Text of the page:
Patellar Tendinopathy: Treatment-Physiotherapy

Quick post on treatment of patellar tendinopathy. This is also known as “Jumper’s Knee.” Most commonly found in those in jumping sports, such as basketball and volleyball.  There was a great article just published, and I have to post so I can reference this for myself and my patients.

Patellar Tendinopathy

Patellar Tendinopathy

Diagnosis is generally through appropriate history of chronic increased load of the patellar tendon, usually with jumping sports and exam with point tenderness on the inferior pole of patella.  This is the most common scenario.  Differential diagnosis include Singling-Johanssen-Larsen apophysitis, infra patellar fat pad syndrome and patellofemoral pain syndrome.

Ultrasound can confirm and be helpful but it is not necessarily.  MRI is rarely needed.


This will focus on treatment of Patellar Tendinopathy.  A great review article by Jill Cook has just been published online, open access.

Here’s the link.



Doesn’t have to stop completely, but load management, pain management is important to control the abuse.  Although NSAIDs may be controversial, if you believe in the continuum model, in a reactive phase, there may be a role for NSAIDs in the pain control phase.

Bottom line Isometrics are important to help reduce pain.


Once the pain has been reduced and the athlete is ready to move on, then progress to strengthening phase.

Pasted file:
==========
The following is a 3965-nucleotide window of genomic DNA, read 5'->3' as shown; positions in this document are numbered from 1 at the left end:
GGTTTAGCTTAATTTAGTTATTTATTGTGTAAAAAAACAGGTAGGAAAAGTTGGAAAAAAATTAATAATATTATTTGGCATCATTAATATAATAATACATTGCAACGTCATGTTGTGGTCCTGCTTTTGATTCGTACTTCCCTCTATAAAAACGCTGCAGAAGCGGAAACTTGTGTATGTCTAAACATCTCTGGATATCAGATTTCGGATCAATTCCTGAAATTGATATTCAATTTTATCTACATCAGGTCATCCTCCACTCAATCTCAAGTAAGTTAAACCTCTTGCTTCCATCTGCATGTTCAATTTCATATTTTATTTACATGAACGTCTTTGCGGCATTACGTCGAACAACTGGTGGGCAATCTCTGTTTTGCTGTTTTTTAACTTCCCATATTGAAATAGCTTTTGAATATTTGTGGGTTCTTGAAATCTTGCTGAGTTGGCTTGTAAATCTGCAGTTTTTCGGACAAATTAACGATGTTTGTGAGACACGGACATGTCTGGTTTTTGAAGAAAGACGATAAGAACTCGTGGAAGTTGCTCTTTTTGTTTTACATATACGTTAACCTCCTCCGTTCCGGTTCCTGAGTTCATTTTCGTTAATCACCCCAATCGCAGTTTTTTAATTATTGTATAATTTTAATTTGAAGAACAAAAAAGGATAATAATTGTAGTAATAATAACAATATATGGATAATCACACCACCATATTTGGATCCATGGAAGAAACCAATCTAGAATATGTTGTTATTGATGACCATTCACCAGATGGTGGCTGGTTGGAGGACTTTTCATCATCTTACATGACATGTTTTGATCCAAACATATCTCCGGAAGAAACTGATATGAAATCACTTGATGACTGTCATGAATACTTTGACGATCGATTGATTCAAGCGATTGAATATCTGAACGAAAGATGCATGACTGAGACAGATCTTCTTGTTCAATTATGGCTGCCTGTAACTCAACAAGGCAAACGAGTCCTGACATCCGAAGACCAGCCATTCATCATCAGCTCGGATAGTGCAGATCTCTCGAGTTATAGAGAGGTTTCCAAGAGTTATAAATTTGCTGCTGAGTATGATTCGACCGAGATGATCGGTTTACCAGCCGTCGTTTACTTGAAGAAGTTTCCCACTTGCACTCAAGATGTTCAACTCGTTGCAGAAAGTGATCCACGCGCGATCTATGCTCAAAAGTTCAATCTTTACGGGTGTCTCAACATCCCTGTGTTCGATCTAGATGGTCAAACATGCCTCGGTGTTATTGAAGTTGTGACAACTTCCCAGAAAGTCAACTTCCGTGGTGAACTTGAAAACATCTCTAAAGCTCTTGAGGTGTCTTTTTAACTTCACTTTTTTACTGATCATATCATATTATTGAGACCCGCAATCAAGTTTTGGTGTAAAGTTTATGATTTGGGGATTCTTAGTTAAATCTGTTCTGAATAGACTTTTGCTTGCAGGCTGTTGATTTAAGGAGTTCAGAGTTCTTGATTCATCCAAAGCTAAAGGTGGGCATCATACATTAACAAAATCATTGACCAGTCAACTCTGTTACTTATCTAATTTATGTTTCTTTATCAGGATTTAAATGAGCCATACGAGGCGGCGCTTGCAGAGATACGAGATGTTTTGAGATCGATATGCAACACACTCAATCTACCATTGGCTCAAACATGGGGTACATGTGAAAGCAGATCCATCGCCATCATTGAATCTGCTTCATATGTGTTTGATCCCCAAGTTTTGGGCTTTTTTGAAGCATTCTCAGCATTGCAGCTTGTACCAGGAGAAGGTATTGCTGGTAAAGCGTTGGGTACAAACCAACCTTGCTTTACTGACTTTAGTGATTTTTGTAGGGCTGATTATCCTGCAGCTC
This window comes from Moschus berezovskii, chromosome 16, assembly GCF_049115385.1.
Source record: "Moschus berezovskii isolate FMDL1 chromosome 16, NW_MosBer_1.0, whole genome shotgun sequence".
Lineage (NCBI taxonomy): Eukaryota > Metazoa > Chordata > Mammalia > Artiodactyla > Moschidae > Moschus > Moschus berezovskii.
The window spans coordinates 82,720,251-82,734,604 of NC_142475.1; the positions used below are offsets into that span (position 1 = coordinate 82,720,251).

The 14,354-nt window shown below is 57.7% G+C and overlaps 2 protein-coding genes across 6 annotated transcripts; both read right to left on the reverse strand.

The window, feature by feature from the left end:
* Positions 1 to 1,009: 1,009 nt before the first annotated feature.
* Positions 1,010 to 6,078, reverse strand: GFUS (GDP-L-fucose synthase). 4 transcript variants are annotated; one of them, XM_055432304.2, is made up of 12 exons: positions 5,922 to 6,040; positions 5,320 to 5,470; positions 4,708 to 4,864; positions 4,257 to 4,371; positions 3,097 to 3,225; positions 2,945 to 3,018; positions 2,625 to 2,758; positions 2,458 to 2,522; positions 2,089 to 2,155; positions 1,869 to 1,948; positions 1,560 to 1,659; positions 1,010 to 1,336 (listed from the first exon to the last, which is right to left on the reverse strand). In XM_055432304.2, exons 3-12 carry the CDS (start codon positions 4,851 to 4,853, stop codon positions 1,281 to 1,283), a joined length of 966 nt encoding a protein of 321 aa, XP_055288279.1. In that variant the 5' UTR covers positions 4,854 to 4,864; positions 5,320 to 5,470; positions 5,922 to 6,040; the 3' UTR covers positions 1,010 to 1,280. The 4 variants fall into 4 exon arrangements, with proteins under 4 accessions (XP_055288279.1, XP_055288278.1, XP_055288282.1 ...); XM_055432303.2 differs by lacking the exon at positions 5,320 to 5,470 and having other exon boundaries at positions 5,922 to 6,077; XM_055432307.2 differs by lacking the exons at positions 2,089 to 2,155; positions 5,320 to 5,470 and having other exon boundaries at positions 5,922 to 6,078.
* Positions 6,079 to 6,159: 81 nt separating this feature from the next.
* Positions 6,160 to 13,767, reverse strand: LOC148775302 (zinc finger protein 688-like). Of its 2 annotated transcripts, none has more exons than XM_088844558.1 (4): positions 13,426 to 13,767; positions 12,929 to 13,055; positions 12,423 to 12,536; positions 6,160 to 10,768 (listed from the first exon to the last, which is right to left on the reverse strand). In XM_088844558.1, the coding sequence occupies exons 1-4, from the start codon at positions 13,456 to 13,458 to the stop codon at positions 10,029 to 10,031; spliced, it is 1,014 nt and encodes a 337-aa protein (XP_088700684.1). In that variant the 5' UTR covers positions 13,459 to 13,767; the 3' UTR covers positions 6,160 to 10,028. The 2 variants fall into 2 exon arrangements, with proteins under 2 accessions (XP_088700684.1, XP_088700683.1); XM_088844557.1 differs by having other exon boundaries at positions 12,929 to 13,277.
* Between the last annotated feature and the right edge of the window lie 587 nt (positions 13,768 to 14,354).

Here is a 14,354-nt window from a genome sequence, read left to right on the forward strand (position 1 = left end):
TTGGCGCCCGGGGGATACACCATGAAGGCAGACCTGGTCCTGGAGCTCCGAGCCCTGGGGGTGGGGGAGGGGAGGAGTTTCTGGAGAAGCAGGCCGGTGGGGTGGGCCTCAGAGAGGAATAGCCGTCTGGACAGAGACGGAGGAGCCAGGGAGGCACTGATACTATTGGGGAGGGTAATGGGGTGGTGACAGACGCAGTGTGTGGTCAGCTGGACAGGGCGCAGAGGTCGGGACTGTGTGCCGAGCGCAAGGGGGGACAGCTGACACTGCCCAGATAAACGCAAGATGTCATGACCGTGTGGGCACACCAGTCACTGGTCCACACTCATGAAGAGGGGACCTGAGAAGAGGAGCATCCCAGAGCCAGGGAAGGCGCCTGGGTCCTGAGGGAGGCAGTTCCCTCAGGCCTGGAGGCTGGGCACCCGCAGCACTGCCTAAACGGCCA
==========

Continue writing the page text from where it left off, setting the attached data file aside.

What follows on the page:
Start with Isotonics/Concentrics with leg extensions and presses.

Can include eccentrics on decline board, but watch for tolerance to these painful exercises


Low level plyometrics, progress to sport-specific drills


Continue concentrics and squats for maintenance.

Here’s the suggested rehab progression, from the article.

Table 2

Table 2

Bottom Line, patellar tendinopathy can be common but can be treated with physio alone.  While there are potential roles for PRP, sclerosing therapy and surgical treatments, all diagnosis starts with physiotherapy.


1. Rudavsky A, Cook J.  Physiotherapy management of patellar tendinopathy (jumper’s knee). Journal of Physiotherapy  2014;60: 122–129.


Posted on August 17, 2014, in Exercise, Injuries, Knee, Patients and tagged , , , . Bookmark the permalink. 2 Comments.

  1. This was interesting for me. I began to feel some knee pain a while ago after an aggressive game of basketball. What you described here feels a lot like it. I need to go to a therapist soon, I think, as my treatment at home hasn’t had as much improvement as I hoped. But it’s great to know a little more about what is going on in the knee and how to fix it. Thanks!

    Liked by 1 person

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